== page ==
Book Review – The Memory Keeper’s Daughter by Kim Edwards

The Memory Keeper's DaughterThe Memory Keeper’s Daughter by Kim Edwards
My rating: 3 of 5 stars

The Memory Keeper’s Daughter opens with Dr. David Henry and his wife, Norah, about to have their first child.  They encounter a freak snow storm in the middle of March and Norah delivers at David’s clinic instead of the hospital, with a nurse, who’s in love with David, there to assist him.  This is 1964 and in those days they used to knock a mother out while she delivered.  Norah first delivers a healthy baby boy, and then unexpectedly she delivers his twin sister.  When David turns the baby over he realizes that she has Down Syndrome.  In that instant, and with Norah passed out, he makes a rash decision and tells the nurse to take her to an institution.  The nurse, Caroline, takes the baby to the institution, is horrified and refuses to institutionalize the girl named Phoebe.  Instead she disappears and starts a new life in a new town and raises Phoebe as her own.  David, trying to spare his wife the grief of having to raise a mentally disabled child, tells her that their baby girl died at birth. The book follows the two families for 25 years until the secret is resolved.

I wanted to like this book more than I did.  While I thought it was beautifully written and no one can describe a scene in more vivid detail than Edwards, I just found it a bit depressing.   None of the characters were very likable.  The most likable was Caroline who fights for Phoebe’s right to a public school education and access to the resources that will make her an autonomous adult.  The secret of Phoebe is a wedge that firmly implants itself into David and Norah’s marriage and also their relationship with their “living” child, Paul.

Reading it, however was a good exercise in thinking about family secrets.  I was so frustrated with David for not sharing his life history with Norah.  She had no idea the poverty he grew up and why he was so driven to succeed.  His “protection” of Norah was actually not protection at all.  She was never given a choice to know her daughter and instead lived in the grief of a lie for 25 years.  He saw his own mother grieve for his sister when she died early from a heart condition and wanted to spare Norah that.  But, it begged me to ask the question, why tell Norah a daughter was born at all?  She was knocked out during the delivery and would have never known and therefore could have been spared from any grief at all, if that was his real intent.  I was so frustrated with him throughout the book that I just wanted to shake him right through the pages.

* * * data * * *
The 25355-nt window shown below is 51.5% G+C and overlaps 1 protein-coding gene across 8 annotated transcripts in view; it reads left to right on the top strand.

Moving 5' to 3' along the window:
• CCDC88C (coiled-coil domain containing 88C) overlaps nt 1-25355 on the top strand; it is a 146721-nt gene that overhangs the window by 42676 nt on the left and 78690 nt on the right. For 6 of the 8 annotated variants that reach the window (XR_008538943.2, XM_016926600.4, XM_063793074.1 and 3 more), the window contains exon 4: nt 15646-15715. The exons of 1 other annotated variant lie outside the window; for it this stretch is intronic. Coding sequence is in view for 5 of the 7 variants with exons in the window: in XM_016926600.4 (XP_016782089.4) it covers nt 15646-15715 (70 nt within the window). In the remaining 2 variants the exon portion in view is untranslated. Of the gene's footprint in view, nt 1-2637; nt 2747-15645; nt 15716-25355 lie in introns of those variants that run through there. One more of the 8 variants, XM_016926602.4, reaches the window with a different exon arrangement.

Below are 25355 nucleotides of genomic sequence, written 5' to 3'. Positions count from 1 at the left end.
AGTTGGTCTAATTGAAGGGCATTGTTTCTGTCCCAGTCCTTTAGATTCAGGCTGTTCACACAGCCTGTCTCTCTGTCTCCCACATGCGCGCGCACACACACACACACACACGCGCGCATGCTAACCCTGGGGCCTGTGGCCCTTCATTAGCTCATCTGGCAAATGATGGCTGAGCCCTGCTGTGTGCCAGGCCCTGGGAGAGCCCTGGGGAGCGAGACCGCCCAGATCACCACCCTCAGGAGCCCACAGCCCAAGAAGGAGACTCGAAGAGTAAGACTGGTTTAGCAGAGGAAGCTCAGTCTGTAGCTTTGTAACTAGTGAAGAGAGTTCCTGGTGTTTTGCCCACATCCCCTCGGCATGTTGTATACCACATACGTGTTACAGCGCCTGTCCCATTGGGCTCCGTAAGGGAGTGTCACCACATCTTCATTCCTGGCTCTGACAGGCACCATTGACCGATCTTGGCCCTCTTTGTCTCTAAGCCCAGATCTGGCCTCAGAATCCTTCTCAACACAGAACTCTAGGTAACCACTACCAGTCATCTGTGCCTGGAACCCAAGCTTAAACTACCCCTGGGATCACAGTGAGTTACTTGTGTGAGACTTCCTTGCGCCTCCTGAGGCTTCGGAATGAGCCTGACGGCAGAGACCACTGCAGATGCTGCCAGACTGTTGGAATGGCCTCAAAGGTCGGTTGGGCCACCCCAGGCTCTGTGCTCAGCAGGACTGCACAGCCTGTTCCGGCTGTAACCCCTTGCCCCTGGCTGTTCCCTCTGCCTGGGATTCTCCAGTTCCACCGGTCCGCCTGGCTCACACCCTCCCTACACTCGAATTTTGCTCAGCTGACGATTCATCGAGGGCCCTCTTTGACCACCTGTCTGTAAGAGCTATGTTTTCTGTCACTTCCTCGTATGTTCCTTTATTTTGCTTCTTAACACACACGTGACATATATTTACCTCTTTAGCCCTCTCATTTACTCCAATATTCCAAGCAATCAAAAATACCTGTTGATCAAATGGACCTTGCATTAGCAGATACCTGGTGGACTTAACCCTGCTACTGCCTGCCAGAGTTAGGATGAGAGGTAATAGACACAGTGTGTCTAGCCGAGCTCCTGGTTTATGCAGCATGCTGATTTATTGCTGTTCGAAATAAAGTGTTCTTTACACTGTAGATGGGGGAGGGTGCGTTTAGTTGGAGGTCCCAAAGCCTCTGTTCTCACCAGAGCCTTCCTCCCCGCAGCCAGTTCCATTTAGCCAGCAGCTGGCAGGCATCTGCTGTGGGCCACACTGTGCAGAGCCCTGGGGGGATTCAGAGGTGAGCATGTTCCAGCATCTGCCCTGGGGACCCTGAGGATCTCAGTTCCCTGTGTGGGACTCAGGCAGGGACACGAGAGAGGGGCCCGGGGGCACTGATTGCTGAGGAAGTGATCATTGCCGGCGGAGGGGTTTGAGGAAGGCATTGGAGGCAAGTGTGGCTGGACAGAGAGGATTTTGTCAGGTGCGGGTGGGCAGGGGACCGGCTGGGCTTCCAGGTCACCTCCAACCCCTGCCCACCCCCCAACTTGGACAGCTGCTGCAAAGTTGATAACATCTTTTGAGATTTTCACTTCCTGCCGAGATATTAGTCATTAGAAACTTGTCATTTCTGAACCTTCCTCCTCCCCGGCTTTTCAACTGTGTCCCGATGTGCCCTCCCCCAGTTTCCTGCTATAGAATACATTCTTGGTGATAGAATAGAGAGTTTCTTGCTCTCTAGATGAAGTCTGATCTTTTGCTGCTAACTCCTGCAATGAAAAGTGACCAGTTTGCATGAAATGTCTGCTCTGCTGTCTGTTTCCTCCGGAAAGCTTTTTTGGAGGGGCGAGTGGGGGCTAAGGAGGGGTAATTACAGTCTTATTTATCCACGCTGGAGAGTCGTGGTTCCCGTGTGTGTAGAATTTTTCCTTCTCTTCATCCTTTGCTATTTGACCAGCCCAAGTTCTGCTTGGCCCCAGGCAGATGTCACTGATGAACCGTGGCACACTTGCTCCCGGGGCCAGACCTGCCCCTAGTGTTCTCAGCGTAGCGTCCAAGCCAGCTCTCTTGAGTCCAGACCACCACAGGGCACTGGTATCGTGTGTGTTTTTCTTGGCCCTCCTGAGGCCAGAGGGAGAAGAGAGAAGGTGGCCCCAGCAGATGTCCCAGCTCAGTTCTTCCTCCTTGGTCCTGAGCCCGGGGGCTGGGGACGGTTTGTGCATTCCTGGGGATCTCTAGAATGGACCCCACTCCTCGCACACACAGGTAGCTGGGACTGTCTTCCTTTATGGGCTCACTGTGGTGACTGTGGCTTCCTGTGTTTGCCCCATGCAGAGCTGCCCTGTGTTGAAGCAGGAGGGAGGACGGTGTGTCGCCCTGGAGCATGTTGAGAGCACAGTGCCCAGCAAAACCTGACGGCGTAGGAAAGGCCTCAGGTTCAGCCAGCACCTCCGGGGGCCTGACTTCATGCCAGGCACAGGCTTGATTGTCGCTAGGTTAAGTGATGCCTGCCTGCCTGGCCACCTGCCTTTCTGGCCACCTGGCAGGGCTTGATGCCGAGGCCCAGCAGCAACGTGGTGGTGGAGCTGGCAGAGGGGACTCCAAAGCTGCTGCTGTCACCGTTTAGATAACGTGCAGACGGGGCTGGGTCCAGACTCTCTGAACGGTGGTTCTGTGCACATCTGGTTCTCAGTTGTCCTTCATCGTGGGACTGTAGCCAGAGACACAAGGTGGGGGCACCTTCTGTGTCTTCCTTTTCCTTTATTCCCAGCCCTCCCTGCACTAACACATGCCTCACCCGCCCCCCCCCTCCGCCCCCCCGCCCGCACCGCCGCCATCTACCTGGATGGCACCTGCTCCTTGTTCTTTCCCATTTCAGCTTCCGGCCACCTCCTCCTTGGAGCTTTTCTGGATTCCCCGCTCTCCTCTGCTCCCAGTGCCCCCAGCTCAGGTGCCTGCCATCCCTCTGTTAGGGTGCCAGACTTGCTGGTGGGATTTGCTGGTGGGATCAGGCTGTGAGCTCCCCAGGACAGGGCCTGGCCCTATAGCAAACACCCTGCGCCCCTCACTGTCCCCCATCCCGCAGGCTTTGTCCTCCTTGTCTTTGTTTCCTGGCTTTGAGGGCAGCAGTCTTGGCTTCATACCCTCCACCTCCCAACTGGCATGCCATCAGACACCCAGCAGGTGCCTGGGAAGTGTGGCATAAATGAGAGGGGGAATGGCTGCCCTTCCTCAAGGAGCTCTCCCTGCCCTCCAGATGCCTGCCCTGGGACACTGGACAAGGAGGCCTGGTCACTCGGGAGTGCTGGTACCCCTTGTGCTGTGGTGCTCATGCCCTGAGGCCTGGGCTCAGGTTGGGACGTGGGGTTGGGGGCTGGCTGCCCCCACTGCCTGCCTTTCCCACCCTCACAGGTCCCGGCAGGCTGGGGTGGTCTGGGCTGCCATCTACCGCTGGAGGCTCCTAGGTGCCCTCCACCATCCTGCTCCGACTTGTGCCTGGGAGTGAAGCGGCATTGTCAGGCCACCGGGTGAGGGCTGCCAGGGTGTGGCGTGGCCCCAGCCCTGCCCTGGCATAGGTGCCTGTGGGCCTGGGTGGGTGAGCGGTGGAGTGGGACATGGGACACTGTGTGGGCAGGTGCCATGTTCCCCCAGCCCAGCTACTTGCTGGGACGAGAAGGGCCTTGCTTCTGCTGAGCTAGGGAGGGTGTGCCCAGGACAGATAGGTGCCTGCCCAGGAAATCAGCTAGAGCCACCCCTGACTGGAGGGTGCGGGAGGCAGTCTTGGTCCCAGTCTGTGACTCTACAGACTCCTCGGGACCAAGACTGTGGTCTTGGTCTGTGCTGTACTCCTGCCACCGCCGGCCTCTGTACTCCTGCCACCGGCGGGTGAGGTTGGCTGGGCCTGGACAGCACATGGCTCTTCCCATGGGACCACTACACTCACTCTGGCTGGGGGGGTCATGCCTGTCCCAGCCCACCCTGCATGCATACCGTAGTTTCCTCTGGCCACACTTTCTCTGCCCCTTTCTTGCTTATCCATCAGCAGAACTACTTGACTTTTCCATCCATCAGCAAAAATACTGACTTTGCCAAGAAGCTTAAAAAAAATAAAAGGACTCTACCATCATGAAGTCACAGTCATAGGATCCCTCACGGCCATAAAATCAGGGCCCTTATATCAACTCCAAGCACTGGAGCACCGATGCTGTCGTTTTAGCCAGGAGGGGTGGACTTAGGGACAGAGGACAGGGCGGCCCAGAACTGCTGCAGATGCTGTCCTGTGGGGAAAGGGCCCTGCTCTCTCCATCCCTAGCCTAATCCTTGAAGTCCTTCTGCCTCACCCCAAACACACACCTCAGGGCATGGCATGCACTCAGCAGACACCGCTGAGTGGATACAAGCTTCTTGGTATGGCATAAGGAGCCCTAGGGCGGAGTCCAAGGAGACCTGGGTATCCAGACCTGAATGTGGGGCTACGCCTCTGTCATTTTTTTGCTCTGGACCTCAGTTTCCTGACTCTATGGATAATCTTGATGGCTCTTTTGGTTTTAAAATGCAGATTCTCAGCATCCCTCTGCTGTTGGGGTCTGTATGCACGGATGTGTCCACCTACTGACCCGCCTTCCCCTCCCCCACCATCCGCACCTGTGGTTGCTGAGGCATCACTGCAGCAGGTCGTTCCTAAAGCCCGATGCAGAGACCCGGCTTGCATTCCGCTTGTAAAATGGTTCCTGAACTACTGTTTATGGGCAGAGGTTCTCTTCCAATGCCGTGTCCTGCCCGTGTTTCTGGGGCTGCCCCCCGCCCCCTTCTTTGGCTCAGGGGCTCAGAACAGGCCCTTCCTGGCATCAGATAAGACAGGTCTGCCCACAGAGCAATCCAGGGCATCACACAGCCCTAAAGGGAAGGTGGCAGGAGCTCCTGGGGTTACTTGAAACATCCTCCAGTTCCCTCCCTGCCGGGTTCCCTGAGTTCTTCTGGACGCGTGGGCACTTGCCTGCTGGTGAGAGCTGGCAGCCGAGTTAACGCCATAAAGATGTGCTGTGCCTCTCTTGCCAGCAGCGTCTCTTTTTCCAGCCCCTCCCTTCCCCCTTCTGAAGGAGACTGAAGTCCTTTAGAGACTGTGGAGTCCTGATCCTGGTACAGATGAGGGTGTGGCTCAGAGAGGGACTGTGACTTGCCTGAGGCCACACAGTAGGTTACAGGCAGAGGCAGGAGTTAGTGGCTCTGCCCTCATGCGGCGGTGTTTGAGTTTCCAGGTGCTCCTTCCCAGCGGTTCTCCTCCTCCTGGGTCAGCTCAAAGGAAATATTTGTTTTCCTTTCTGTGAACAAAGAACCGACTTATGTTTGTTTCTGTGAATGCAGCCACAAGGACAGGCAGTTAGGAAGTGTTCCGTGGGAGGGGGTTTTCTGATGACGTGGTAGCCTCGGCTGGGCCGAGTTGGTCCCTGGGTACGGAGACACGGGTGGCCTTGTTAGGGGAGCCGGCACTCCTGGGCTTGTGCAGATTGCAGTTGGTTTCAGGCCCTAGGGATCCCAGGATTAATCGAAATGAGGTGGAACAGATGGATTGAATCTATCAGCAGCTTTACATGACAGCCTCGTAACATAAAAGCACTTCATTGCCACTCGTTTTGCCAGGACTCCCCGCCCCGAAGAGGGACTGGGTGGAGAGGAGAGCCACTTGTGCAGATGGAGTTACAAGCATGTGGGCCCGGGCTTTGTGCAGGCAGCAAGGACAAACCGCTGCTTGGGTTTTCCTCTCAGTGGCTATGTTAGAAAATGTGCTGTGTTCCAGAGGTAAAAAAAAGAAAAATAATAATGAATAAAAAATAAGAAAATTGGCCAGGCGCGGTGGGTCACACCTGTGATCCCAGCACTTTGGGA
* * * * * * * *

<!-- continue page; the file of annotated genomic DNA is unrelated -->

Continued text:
For a book about secrets and lies it was a very honest look into what was acceptable to do to those with disabilities in the 1960s and the fall out that comes from those “acceptable” decisions.  I thought it was exceptionally well-written, definitely a page turner since I couldn’t put it down, and would recommend it to anyone who isn’t prone to let the mood of a book take over their own.

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Book Review – Blink of an Eye by Gregg Luke

Blink of An EyeBlink of An Eye by Gregg Luke
My rating: 2 of 5 stars

I read this book for the book club I’m a member of, otherwise I would probably have never picked this up.

The book is about a man named Joseph who is severely injured in a horrible car accident in the first chapter and is in a coma for 3 weeks.  Up until then he thought he had had a fairly good life, but could not remember his early childhood.  With the accident, Joseph dreams horrific nightmares about his early childhood that set him on a journey to find out the truth about his early years.

Part psychological thriller, and part medical drama, this book is about family secrets.  I say this a lot as a social worker, but have found it to be true: you’re only as sick as your secrets.  Joseph’s inner secrets have made him very sick and they manifest in scary ways.

I wanted to like this book more than I did.  This book is from an LDS author and every time Joseph’s religion was mentioned, it took me completely out of the story.  I was also annoyed that the protagonist was too perfect.  No one is that perfect.  The author makes it seem like Joseph has never made a single mistake in his life.  The breeches in client confidentiality between Joseph and his lawyer was something that also rang incredibly untrue to me.

Overall, if you want a quick read that’s not to taxing on the brain, consider picking it up.

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30 Day Challenge: Day 17 – Your highs and lows of the past year


-Getting our yard put in.
-The hubs being recruited and hired by his new company.
-Spending my birthday in Seattle with the hubs.
-Finally being able to get our daughter the educational help she needs and going to her following Parent/Teacher Conference and learning her test scores have tripled since the beginning of the year.
-Our son being baptized.
-Our littlest little potty training….finally…
-Having my Dad come visit us twice.
-Not having to sell my house and move to Washington.
-Discovering that I like The Big Bang Theory and Modern Family.
-Our trip to Seattle in December that was just 3 days of pampering fun.
-Our annual trip to Bear Lake with the fam.
-Making new friends and spending time with beloved family members.


-Losing the hubs’s paternal Grandmother in April.
-Having to turn down a piano teaching job at a music academy because I thought we were moving.